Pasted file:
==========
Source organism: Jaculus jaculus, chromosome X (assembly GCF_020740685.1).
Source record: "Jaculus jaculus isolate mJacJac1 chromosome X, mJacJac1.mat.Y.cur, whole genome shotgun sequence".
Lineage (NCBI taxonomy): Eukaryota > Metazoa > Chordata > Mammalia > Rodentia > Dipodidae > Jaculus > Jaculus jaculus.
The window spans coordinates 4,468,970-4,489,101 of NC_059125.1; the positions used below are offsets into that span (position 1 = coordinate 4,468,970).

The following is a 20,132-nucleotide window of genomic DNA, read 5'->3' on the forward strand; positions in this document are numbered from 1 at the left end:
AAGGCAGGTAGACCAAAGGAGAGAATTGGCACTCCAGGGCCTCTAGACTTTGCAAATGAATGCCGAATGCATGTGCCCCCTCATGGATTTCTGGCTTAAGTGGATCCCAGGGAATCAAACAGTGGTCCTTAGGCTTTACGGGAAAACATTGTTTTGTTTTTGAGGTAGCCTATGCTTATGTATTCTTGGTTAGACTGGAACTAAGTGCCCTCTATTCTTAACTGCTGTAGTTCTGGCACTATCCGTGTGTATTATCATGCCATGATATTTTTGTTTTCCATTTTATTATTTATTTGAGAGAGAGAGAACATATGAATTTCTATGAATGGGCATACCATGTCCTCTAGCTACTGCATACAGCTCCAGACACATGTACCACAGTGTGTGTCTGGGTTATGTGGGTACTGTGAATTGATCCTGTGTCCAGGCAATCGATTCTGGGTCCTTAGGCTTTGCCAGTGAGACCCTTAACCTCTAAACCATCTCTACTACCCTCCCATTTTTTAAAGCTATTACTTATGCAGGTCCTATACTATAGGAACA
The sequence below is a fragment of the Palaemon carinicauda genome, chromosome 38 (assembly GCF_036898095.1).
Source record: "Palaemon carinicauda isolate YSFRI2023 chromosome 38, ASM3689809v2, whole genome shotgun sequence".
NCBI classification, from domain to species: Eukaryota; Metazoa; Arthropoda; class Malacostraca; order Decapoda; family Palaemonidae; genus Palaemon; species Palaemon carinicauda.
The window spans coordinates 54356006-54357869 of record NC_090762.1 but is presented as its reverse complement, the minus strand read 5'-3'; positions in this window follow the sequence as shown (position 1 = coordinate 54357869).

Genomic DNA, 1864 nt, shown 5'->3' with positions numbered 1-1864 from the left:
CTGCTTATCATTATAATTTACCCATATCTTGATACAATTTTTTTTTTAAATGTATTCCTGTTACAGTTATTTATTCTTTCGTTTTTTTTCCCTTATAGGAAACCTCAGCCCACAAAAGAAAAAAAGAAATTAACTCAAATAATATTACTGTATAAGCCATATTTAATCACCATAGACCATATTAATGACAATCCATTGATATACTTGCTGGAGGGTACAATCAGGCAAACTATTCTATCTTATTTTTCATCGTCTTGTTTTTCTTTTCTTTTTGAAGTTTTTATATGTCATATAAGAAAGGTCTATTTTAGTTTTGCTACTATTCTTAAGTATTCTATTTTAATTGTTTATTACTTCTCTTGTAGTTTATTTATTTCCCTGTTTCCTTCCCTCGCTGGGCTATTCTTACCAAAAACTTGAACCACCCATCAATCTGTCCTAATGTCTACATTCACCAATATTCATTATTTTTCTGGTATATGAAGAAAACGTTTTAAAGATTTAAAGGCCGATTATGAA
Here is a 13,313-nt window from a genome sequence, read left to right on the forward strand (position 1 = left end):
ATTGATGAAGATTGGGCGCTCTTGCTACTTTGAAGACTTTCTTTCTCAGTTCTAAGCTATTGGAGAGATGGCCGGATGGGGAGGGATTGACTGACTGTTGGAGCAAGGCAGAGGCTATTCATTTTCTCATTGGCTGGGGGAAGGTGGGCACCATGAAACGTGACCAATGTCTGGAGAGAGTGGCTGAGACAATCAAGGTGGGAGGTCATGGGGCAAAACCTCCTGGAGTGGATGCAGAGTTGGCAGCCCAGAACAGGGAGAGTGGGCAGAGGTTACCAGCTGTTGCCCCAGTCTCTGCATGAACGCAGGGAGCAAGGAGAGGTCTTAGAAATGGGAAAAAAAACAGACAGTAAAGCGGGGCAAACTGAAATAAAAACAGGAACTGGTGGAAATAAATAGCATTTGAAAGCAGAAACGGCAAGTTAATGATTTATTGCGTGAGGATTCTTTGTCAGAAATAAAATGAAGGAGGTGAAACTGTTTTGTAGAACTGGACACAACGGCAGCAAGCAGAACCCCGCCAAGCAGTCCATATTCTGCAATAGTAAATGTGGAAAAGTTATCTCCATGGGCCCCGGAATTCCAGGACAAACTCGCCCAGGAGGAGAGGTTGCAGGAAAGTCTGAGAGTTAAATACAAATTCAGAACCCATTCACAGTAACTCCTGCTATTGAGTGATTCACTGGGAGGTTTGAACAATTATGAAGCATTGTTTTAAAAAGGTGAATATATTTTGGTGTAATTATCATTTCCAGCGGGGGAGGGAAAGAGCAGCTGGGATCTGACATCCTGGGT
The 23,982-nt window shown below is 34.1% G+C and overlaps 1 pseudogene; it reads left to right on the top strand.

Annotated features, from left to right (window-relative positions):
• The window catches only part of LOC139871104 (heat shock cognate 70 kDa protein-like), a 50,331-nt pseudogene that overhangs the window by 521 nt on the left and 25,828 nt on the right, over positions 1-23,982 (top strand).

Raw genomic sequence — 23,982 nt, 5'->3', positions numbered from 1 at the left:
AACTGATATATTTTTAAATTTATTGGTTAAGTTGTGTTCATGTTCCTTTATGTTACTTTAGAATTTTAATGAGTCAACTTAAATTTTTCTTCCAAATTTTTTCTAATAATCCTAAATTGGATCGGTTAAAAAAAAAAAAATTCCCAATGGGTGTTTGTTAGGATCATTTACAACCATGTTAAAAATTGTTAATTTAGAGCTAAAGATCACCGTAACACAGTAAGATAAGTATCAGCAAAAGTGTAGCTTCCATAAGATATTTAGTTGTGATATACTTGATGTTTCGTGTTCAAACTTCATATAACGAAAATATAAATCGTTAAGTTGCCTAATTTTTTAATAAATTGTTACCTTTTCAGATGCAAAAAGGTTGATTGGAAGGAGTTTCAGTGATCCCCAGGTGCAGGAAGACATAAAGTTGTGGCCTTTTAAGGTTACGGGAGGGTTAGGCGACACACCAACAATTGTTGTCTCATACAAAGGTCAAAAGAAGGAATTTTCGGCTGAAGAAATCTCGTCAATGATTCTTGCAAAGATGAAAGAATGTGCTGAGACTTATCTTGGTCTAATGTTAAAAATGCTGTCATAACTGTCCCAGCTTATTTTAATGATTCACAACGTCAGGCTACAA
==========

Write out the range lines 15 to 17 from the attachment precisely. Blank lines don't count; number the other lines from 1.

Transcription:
The 23,982-nt window shown below is 34.1% G+C and overlaps 1 pseudogene; it reads left to right on the top strand.

Annotated features, from left to right (window-relative positions):
• The window catches only part of LOC139871104 (heat shock cognate 70 kDa protein-like), a 50,331-nt pseudogene that overhangs the window by 521 nt on the left and 25,828 nt on the right, over positions 1-23,982 (top strand).